In the current financial year 2023-24, the government could not fund foreign loans as expected. Again, the revenue target was not met. Due to this, the government has become more dependent on bank loans to meet the deficit budget. In the budget of the current financial year, the target of borrowing from banks was Tk 1 lakh 32 thousand 395 crores. But in the last month of the fiscal year, this target was increased to Tk 1 lakh 55 thousand 935 crores in the revised budget. According to the data of Bangladesh Bank, in the first nine months of the current financial year (July-March), deposits in the bank sector of the country have increased by Tk 80,792 crores. At the end of March, the balance of deposits in the bank sector stood at Tk 16 lakh 76 thousand 46 crores. In this case, the annual growth of deposits was 9.98 percent. That is, the government is now borrowing from the banking sector more than the growth in deposits.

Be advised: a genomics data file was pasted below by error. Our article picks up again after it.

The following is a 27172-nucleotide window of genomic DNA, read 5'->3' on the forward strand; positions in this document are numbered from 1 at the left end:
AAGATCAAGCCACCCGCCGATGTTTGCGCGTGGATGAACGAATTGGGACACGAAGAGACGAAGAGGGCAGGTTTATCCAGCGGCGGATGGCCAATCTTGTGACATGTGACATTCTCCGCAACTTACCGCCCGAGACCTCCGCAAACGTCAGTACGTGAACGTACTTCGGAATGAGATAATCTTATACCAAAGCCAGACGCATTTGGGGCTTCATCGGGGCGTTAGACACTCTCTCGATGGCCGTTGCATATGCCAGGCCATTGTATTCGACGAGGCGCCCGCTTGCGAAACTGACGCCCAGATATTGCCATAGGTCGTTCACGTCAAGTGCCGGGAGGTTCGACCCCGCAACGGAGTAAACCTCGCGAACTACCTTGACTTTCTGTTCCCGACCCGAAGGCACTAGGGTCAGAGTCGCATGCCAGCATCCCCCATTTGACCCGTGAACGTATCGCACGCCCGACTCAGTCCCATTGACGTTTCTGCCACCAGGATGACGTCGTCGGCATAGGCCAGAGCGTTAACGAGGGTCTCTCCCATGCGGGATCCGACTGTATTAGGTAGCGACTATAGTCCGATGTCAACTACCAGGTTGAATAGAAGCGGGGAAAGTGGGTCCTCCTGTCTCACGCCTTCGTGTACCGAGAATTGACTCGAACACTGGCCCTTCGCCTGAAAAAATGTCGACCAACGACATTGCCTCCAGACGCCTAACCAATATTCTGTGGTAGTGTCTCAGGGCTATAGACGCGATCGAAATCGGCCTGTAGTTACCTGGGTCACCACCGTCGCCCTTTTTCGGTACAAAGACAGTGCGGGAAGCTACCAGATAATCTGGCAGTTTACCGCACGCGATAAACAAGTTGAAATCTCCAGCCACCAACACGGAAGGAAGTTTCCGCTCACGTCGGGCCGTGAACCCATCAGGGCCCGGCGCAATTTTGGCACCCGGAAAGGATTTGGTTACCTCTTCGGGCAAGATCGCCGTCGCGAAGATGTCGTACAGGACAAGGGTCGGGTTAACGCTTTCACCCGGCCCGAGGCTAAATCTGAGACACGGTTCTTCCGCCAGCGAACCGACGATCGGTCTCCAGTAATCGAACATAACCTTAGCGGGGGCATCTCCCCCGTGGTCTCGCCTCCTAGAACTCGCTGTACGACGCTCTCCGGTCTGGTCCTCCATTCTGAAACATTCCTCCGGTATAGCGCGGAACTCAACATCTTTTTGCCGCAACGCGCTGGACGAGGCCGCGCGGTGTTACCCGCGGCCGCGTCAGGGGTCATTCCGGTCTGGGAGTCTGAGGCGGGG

According to the target announced by the government, if the private sector takes a loan from the bank, the economist thinks that the private sector will not get anything said Ahsan H. Mansoor. He told, “In the proposed budget, the government has said to increase investment in the private sector. But there is no explanation as to how or from what source that investment will be raised. We see that the growth of deposits in the country’s bank sector is quite slow. In the next financial year, deposits in banks may increase to a maximum of Tk 1 lakh 70 thousand crore. If the government takes a loan of Tk 1 lakh 37 thousand 500 crore from there, then what is left? The private sector will be more affected by the liquidity crisis.